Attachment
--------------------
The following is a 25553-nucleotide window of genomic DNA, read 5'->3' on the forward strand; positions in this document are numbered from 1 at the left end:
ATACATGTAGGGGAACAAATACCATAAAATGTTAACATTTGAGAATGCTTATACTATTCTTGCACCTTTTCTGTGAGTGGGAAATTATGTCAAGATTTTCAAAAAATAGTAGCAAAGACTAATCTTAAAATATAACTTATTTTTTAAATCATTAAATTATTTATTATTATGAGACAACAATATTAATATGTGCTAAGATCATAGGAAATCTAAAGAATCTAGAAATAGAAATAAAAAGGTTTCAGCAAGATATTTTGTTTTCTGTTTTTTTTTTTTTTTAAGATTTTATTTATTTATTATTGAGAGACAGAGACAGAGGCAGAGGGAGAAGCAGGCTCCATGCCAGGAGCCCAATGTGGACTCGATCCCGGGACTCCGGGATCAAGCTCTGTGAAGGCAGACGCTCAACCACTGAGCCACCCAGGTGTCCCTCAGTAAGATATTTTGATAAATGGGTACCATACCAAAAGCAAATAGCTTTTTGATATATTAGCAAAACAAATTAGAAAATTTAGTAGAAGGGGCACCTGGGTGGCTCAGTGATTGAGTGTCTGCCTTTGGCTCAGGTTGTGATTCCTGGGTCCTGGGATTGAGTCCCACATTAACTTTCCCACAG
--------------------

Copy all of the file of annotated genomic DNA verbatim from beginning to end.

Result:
The following is a 25553-nucleotide window of genomic DNA, read 5'->3' on the forward strand; positions in this document are numbered from 1 at the left end:
ATACATGTAGGGGAACAAATACCATAAAATGTTAACATTTGAGAATGCTTATACTATTCTTGCACCTTTTCTGTGAGTGGGAAATTATGTCAAGATTTTCAAAAAATAGTAGCAAAGACTAATCTTAAAATATAACTTATTTTTTAAATCATTAAATTATTTATTATTATGAGACAACAATATTAATATGTGCTAAGATCATAGGAAATCTAAAGAATCTAGAAATAGAAATAAAAAGGTTTCAGCAAGATATTTTGTTTTCTGTTTTTTTTTTTTTTTAAGATTTTATTTATTTATTATTGAGAGACAGAGACAGAGGCAGAGGGAGAAGCAGGCTCCATGCCAGGAGCCCAATGTGGACTCGATCCCGGGACTCCGGGATCAAGCTCTGTGAAGGCAGACGCTCAACCACTGAGCCACCCAGGTGTCCCTCAGTAAGATATTTTGATAAATGGGTACCATACCAAAAGCAAATAGCTTTTTGATATATTAGCAAAACAAATTAGAAAATTTAGTAGAAGGGGCACCTGGGTGGCTCAGTGATTGAGTGTCTGCCTTTGGCTCAGGTTGTGATTCCTGGGTCCTGGGATTGAGTCCCACATTAACTTTCCCACAG